What’s going on here? The defenders of Ryan come, I’d argue, in two types.The idea of having to invent a politician to fit a need is not a new one. Thanks to an old LP my father had, I grew up listening to one of the most memorable takes on the subject.
One type is the pseudo-reasonable apparatchik. There are a fair number of pundits who make a big show of debating the issues, stroking their chins, and then — invariably — find a way to support whatever the GOP line may be. There’s no mystery in their support for Ryan.
The other type is more interesting: the professional centrist.* These are people whose whole pose is one of standing between the extremes of both parties, and calling for a bipartisan solution. The problem they face is how to maintain this pose when the reality is that a quite moderate Democratic party — one that is content to leave tax rates on the rich far below those that prevailed for most of the past 70 years, that has embraced a Republican health care plan — faces a radical-reactionary GOP.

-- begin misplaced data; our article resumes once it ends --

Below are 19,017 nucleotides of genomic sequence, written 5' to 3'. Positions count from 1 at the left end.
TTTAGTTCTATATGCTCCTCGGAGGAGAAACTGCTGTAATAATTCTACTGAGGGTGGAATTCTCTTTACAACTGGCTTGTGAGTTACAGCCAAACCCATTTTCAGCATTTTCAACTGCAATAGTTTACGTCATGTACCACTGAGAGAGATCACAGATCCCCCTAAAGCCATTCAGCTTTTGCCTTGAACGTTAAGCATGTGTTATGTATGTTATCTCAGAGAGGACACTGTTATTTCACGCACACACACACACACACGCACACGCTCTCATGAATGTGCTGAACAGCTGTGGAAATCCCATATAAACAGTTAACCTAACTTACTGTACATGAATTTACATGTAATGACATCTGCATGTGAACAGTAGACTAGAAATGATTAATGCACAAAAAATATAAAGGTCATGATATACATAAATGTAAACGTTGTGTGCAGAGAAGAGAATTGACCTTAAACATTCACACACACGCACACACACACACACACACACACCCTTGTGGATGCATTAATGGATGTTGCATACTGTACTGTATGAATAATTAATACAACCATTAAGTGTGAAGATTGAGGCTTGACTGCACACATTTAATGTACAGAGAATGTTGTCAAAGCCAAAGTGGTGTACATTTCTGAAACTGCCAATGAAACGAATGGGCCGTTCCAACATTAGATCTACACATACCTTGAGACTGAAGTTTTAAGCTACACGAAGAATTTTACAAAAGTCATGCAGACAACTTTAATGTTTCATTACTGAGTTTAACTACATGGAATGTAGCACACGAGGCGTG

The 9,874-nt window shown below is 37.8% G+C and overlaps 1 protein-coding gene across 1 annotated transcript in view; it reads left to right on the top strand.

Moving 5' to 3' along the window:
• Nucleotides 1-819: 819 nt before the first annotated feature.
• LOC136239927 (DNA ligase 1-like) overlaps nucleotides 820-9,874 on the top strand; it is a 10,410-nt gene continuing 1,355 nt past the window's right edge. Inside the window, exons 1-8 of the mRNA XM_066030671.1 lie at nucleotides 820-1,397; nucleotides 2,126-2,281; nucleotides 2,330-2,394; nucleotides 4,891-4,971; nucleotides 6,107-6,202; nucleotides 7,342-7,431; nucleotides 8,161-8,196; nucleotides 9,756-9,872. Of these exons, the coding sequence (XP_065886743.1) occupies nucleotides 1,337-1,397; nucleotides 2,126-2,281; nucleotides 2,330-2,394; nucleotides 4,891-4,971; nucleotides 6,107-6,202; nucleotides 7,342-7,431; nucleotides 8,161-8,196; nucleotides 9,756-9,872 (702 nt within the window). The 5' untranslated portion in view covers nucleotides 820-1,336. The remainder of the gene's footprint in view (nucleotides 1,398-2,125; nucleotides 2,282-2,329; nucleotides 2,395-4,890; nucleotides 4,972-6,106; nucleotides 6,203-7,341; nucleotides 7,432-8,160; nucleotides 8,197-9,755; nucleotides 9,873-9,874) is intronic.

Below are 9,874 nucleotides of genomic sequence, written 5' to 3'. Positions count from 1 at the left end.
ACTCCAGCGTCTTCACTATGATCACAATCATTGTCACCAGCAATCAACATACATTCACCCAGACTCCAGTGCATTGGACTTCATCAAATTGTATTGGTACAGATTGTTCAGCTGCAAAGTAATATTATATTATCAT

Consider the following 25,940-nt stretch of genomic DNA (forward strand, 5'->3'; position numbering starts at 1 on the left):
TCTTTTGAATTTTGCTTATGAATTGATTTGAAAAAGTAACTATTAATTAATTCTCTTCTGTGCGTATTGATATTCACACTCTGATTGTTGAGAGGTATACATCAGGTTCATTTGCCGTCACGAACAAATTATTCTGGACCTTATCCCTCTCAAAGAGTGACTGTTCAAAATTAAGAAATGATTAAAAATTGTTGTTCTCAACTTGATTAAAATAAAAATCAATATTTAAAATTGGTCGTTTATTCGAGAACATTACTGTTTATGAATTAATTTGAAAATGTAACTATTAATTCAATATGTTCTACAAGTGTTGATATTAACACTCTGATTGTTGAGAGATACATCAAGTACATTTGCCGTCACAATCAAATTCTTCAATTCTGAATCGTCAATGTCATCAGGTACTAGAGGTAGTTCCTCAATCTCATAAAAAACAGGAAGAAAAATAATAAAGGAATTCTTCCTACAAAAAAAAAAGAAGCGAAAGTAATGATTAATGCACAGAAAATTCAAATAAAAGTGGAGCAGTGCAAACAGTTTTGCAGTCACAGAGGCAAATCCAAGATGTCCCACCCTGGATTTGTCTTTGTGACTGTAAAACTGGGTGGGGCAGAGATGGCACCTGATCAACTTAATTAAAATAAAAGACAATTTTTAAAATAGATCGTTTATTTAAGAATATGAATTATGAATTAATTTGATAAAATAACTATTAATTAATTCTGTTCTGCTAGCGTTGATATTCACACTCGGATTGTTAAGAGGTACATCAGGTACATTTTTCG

What these people need is reasonable Republicans. And if such creatures don’t exist, they have to invent them. Hence the elevation of Ryan — who is, in fact, a garden-variety GOP extremist, but with a mild-mannered style — to icon of fiscal responsibility and honest argument, despite the reality that his proposals are both fiscally irresponsible and quite dishonest.
* Had Krugman been willing to speak ill of a fellow New York Times writer he probably would have linked to this.